Schools in Fairview Park and Lakewood are among four West Side districts that will receive kits to be used to stop traumatic bleeding by injured children and staff before emergency workers arrive.
Officials from Fairview Hospital in Cleveland and the Community West Foundation will give 62 Stop the Bleed kits to schools in Fairview Park, Lakewood, Olmsted Falls and Olmsted Township this month. Stop the Bleed is a national campaign intended to empower people to stop traumatic bleeding before professionals arrive.
The kits include a tourniquet, bandages and gauze, and trauma scissors. Fairview Hospital employees have been going into local schools to train nurses and administrators. Hospital officials are still working out how many kits each district will get, but all of them will be distributed this month, said Neil P. Smith, president of Fairview Hospital.
“The groups are teaming up to encourage members of the community to prepare to help in a bleeding emergency,” he said.
The kits will go to the fire departments, which in turn will give them to the school districts. Each set is valued at about $400 and contains four individual kits and a cabinet that will be mounted in easily accessible areas within the schools.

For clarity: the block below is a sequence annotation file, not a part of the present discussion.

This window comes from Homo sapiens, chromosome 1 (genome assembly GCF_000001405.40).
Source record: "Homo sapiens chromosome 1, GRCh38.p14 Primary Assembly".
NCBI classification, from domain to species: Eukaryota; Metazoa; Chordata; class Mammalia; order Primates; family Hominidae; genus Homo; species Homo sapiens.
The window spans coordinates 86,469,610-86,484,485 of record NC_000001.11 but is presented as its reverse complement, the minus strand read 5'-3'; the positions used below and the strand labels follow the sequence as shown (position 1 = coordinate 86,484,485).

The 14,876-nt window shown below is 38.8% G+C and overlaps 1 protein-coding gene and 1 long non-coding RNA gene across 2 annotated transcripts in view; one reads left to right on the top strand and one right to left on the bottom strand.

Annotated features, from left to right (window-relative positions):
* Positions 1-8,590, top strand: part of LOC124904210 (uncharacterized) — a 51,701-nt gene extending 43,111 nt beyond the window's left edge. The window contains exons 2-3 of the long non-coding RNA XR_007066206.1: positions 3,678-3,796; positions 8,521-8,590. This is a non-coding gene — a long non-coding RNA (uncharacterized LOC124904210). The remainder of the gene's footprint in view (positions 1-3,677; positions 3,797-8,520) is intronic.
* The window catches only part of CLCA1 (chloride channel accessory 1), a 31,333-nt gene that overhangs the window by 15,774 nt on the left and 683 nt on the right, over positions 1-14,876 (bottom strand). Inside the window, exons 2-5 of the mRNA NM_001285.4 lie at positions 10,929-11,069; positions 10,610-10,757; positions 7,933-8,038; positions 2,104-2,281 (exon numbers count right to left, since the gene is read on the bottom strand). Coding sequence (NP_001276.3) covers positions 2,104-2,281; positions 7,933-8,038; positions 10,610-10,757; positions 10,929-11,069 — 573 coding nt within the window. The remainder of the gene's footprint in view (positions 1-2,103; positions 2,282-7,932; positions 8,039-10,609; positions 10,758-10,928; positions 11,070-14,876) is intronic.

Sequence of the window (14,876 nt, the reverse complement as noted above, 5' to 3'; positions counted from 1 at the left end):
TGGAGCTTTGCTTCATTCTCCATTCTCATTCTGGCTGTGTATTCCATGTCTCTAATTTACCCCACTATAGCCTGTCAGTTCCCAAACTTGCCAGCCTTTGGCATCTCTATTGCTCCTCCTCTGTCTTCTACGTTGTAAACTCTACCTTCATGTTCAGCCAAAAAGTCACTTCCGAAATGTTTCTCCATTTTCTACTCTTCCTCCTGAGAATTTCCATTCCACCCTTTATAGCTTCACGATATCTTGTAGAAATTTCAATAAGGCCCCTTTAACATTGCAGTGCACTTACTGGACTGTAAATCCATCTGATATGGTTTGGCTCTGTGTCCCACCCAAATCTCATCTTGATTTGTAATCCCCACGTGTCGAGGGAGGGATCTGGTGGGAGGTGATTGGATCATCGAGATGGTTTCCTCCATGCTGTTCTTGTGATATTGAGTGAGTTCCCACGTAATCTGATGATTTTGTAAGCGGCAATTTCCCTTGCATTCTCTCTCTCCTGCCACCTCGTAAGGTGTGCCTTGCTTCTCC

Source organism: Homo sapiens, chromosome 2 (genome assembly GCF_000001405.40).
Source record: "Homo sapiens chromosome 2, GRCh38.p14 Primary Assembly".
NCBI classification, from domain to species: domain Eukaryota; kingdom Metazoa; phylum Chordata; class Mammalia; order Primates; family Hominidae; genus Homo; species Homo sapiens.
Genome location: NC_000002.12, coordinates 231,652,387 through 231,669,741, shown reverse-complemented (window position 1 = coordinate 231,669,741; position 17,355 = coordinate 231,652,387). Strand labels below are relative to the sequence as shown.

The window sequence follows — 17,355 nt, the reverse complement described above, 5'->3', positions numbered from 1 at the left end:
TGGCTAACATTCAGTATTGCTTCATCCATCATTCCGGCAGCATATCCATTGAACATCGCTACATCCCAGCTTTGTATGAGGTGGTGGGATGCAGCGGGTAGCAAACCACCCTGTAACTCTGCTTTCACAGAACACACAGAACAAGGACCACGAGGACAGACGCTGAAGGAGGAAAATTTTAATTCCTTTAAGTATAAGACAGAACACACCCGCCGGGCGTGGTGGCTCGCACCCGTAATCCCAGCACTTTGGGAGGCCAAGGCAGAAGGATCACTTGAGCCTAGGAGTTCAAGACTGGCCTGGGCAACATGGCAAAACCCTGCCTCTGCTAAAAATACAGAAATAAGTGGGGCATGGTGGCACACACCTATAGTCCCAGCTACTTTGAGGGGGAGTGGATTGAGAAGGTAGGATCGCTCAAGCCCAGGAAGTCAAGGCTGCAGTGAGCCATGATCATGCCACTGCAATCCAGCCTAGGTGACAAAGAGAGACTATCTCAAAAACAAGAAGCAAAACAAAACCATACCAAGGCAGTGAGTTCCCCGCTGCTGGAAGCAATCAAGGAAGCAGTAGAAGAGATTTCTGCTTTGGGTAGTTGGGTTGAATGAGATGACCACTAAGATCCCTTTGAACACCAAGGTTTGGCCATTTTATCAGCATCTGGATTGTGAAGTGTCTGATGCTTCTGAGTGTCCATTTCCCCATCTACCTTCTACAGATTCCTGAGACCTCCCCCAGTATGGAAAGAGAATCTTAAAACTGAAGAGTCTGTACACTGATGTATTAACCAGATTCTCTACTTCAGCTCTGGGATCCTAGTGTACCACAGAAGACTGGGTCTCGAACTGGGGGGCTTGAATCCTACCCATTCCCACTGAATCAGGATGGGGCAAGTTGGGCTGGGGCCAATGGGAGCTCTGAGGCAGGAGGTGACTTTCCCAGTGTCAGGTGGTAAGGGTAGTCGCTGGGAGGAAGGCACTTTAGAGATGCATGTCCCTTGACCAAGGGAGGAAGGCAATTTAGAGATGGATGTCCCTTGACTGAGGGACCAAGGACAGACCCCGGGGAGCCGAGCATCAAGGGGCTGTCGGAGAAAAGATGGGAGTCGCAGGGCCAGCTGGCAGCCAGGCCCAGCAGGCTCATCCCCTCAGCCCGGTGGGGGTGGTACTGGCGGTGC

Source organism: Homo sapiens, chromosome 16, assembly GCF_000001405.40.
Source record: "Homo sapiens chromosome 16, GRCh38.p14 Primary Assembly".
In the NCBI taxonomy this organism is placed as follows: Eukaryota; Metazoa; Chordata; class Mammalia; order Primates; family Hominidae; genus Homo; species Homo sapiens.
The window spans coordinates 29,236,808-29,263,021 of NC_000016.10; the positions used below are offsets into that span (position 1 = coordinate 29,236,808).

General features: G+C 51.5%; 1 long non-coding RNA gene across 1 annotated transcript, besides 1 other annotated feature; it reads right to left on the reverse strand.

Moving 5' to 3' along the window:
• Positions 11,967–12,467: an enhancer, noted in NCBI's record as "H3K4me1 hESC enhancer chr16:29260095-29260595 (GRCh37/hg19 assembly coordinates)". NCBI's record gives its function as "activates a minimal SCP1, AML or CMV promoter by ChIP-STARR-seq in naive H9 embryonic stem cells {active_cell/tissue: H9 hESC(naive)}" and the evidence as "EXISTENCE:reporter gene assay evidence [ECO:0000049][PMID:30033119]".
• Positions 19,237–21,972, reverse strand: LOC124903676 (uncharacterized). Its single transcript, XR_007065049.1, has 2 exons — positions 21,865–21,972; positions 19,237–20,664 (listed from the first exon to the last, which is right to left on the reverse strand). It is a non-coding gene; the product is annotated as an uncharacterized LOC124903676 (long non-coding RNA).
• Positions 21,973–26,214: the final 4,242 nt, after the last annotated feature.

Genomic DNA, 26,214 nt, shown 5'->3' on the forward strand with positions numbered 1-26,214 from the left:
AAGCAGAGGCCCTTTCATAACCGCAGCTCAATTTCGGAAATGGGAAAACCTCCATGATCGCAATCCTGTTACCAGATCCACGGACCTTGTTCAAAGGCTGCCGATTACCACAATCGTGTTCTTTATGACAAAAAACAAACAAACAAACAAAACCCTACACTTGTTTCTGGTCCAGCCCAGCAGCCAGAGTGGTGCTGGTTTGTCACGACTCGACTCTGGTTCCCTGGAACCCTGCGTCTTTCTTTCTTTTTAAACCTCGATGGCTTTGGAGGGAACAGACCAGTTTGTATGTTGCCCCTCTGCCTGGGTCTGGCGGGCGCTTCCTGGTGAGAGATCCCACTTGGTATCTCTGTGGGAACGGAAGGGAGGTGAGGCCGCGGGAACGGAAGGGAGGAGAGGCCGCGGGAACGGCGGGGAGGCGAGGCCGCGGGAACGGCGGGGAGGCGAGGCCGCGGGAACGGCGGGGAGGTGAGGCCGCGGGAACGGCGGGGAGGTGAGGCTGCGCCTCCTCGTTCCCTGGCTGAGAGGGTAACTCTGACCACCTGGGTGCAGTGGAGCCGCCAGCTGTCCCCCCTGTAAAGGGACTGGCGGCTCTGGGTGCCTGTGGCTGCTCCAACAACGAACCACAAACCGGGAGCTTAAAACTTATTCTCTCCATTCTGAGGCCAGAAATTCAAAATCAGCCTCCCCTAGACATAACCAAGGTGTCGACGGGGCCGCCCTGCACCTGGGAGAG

“It’s something we hope we never have to use in the school district, but it’s good to be given these kits in case we do have a need for a tourniquet and the other equipment,” Fairview Park City School District Superintendent Bill Wagner said.
The district will work with the fire department to ensure each school building gets some of the kits and that they are placed in the best location possible, he said. Staff members in each building will be trained to use the kits, Wagner said.
Fairview Park Fire Chief Tony Raffin said the kits will definitely help in emergency situations.
“They’ll make a definite difference in helping someone until paramedics arrive at the scene,” he said.
Lakewood City School District Superintendent Michael Barnes said the district will work with the fire department to have the kits and people ready to use them.
“With what’s going on in the world nowadays, you need to have equipment like this available for use,” Barnes said.
Retired Lakewood Fire Chief Scott Gilman started the effort to get the kits.
“It’s a program which will have great benefits to everybody involved in case we do have to use something like them,” Gilman said.
Lakewood Fire Chief Tim Dunphy said the Lakewood Police Department has had incidents in which tourniquets helped keep people alive.
“It made a difference for people in those situations,” Dunphy said. “Having the kits available in the different cities will make us all stronger.”
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